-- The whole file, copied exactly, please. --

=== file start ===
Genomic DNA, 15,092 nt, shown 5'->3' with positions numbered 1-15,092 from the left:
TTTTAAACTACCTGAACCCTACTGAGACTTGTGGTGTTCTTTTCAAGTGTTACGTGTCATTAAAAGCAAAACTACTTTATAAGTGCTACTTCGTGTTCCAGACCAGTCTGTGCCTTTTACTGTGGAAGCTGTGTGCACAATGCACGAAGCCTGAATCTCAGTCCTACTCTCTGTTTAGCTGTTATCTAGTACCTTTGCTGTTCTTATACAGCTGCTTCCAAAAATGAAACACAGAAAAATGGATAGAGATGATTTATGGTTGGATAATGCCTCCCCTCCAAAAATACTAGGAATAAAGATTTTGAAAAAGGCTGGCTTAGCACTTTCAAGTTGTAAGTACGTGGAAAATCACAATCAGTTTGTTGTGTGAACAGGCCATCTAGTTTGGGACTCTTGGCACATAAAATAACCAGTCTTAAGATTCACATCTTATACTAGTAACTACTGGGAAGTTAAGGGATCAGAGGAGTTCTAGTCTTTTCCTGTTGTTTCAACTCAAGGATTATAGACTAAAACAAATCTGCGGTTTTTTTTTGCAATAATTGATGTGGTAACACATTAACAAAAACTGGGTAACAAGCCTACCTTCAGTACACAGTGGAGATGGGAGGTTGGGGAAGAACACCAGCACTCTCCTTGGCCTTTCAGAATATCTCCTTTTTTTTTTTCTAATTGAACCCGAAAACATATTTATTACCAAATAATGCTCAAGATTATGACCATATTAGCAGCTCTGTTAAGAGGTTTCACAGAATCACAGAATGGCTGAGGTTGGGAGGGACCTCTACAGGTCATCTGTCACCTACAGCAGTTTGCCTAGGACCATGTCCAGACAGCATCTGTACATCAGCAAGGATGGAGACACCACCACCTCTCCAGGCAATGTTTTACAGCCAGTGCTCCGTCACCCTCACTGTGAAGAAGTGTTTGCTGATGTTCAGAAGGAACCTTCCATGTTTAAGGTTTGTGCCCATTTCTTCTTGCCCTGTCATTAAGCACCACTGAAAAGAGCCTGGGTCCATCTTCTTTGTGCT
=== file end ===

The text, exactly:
Genomic DNA, 15,092 nt, shown 5'->3' with positions numbered 1-15,092 from the left:
TTTTAAACTACCTGAACCCTACTGAGACTTGTGGTGTTCTTTTCAAGTGTTACGTGTCATTAAAAGCAAAACTACTTTATAAGTGCTACTTCGTGTTCCAGACCAGTCTGTGCCTTTTACTGTGGAAGCTGTGTGCACAATGCACGAAGCCTGAATCTCAGTCCTACTCTCTGTTTAGCTGTTATCTAGTACCTTTGCTGTTCTTATACAGCTGCTTCCAAAAATGAAACACAGAAAAATGGATAGAGATGATTTATGGTTGGATAATGCCTCCCCTCCAAAAATACTAGGAATAAAGATTTTGAAAAAGGCTGGCTTAGCACTTTCAAGTTGTAAGTACGTGGAAAATCACAATCAGTTTGTTGTGTGAACAGGCCATCTAGTTTGGGACTCTTGGCACATAAAATAACCAGTCTTAAGATTCACATCTTATACTAGTAACTACTGGGAAGTTAAGGGATCAGAGGAGTTCTAGTCTTTTCCTGTTGTTTCAACTCAAGGATTATAGACTAAAACAAATCTGCGGTTTTTTTTTGCAATAATTGATGTGGTAACACATTAACAAAAACTGGGTAACAAGCCTACCTTCAGTACACAGTGGAGATGGGAGGTTGGGGAAGAACACCAGCACTCTCCTTGGCCTTTCAGAATATCTCCTTTTTTTTTTTCTAATTGAACCCGAAAACATATTTATTACCAAATAATGCTCAAGATTATGACCATATTAGCAGCTCTGTTAAGAGGTTTCACAGAATCACAGAATGGCTGAGGTTGGGAGGGACCTCTACAGGTCATCTGTCACCTACAGCAGTTTGCCTAGGACCATGTCCAGACAGCATCTGTACATCAGCAAGGATGGAGACACCACCACCTCTCCAGGCAATGTTTTACAGCCAGTGCTCCGTCACCCTCACTGTGAAGAAGTGTTTGCTGATGTTCAGAAGGAACCTTCCATGTTTAAGGTTTGTGCCCATTTCTTCTTGCCCTGTCATTAAGCACCACTGAAAAGAGCCTGGGTCCATCTTCTTTGTGCT